This Turkish contractor had a boss, and that boss happened to be a friend of mine. He had to call the man’s family and give them the bad news. I am told that he spoke with the man’s five-year-old son. When told that Dad was dead, and not coming home, the boy said, “Sir you have to change that—I need my dad here.” I have a five-year-old myself, Holly. I don’t know whether you have any children, but when you’re a parent, stories like this one hurt when you hear them first hand. And in the face of that kind of pain, what is a contractor to do? I wanted to get my hands on the monsters that had done this, I wanted to take out my pain on the people who had orphaned that poor little boy. But there was nothing I could do; I was a civilian, not a soldier. I wasn’t armed with a gun, at my most lethal I was armed with a clipboard. The only thing I could do, the only thing any of us could do, was to keep plugging away at our jobs, and hope that we weren’t next.
One day, some people from my own company were next. An insurgent infiltrated the Army base at Mosul, made his way inside the mess tent during the midday meal, and blew himself up. Four of our guys, along with others, were killed. This left Mosul without—among other things—a quality inspector. That was the job I was doing in Fallujah, and I volunteered to take that man’s place.
I want you to think about that, too, because I was volunteering to fill the shoes of a dead man. Would you have the backbone for something like that, Holly? Would you have the nerve to step into the spot that just got another man killed? I hardly know a thing about you, but I don’t think you do. I don’t think you do because these stories I’m telling can’t be anything new for you—you research this stuff for a living, for crying out loud. You know as well as I do who the bad guys are here; they are the insurgents who want to turn Iraq into a tyrannical theocracy. They are evil men. You know it, I know it, even Senators Dorgan and Reid know it.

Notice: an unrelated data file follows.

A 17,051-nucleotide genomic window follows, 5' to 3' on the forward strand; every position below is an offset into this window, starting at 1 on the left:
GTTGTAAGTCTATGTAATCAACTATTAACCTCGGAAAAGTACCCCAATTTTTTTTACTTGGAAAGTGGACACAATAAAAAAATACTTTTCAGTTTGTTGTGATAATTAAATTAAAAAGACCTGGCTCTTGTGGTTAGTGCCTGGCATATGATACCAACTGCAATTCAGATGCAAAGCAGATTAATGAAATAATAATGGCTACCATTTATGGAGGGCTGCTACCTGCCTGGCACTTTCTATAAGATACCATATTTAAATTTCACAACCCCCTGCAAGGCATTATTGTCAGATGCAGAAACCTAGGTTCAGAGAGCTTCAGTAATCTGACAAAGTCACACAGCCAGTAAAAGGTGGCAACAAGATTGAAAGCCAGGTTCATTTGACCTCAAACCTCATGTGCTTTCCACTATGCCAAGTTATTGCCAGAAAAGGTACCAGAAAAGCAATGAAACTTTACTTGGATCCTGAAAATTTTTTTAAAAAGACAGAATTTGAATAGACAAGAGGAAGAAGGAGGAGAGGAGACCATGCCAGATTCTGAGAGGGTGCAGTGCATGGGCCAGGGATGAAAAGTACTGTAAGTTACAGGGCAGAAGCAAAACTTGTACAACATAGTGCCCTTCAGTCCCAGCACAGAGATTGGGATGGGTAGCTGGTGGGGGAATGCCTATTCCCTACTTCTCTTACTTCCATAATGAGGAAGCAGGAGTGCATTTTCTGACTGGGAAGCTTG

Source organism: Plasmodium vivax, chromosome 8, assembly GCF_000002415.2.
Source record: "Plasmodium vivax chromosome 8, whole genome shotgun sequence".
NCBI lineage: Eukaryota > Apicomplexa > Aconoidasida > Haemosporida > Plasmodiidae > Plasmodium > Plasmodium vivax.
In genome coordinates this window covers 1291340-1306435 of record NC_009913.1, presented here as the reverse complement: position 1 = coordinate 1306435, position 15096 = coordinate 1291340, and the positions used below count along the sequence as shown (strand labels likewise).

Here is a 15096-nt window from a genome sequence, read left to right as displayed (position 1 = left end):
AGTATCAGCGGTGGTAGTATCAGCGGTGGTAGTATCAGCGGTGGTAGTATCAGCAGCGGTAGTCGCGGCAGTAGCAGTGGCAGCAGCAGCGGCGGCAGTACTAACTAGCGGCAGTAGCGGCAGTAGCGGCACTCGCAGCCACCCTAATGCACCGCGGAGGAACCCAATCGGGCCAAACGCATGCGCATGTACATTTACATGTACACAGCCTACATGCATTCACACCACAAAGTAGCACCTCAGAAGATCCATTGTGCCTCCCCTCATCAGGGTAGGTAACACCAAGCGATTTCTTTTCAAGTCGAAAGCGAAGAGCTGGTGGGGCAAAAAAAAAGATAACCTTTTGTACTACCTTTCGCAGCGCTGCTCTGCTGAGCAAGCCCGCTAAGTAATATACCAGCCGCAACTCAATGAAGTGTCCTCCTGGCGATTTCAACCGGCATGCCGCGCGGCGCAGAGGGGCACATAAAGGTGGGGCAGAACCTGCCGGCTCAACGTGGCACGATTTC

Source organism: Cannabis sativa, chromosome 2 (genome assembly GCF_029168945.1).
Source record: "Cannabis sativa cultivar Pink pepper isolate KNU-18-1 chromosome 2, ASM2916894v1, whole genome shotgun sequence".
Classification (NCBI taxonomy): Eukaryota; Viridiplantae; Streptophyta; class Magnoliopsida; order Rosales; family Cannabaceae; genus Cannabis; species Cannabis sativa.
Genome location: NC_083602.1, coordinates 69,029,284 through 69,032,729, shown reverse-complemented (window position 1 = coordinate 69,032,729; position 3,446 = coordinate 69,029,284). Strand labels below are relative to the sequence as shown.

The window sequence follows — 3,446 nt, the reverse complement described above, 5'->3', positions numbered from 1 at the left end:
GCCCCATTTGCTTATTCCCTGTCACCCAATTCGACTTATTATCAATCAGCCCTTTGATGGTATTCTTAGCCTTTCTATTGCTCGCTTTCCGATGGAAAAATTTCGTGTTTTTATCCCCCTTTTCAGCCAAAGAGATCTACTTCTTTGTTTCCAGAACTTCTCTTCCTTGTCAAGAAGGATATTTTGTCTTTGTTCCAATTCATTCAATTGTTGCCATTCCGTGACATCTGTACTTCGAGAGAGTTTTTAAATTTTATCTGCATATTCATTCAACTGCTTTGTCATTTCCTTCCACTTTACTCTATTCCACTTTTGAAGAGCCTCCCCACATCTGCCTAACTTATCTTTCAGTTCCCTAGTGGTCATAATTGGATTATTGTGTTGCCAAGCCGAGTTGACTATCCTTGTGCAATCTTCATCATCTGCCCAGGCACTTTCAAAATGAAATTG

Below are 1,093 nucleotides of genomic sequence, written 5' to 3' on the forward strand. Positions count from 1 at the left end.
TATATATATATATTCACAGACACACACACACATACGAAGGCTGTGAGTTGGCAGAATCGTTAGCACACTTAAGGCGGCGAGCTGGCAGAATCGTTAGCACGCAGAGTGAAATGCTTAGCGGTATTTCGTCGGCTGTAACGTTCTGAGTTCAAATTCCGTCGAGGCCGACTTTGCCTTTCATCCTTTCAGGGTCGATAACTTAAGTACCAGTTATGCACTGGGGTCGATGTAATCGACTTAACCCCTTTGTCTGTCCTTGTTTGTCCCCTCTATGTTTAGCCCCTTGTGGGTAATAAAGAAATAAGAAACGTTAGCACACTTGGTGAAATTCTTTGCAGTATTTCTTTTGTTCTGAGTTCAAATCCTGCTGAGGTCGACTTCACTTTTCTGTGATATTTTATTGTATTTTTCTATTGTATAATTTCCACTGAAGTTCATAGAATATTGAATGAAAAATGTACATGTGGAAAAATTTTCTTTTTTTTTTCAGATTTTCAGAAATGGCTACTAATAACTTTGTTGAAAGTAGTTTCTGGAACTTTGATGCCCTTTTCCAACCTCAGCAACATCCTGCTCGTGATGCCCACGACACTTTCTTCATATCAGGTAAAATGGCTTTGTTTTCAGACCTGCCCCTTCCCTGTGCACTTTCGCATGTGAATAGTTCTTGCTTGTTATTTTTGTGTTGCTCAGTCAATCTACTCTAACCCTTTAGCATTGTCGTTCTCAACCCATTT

Why, then, do you carry water for men who insist on standing on the wrong side of history? If the Senators’ intent was simply to improve oversight on contractors, I would be all for it; genuine waste, fraud and abuse are a drag on our war effort, and aid our enemies. But that is not their intent. (They might try to claim it is, but that is imagination-land, and I’m not in any mood to play along.) Their intent is to hamper this war any way that they can, apparently to improve their own political capital somehow. To that end they have you going after contractors, because contractors are vital to our military’s functioning. Coming back to that irony I mentioned at the top, they see evil being done, and they are a part of it.
And you’ve become a part of it too, Holly. As I say, I hardly know anything about you, and I doubt you’re a sinister person (most people aren’t). But in your drive for a prestigious career, you have wound up working on the side of evil. (That is what causes me to doubt that you’d be willing step into a dead man’s shoes. I hope I’m wrong, but what I know of you makes you look like the sort who’d rather stay in Washington and let me and Frank take the risks; you’re not a principled, take-it-to-the-wall sort.) And I’m concerned for you Holly, because 1) what will it profit you to conquer the world if you have to let evil lay waste to that same world in the process? and 2) what good is a career if it costs you your character? Don’t compromise your principles, Holly, not for Harry Reid and Byron Dorgan.
If the Senate has specific questions on particular thing I may have seen or know, I am at your service. But if people just want me to dish dirt as part of a cynical hatchet job, you know where I stand. I hope you will choose to stand with me.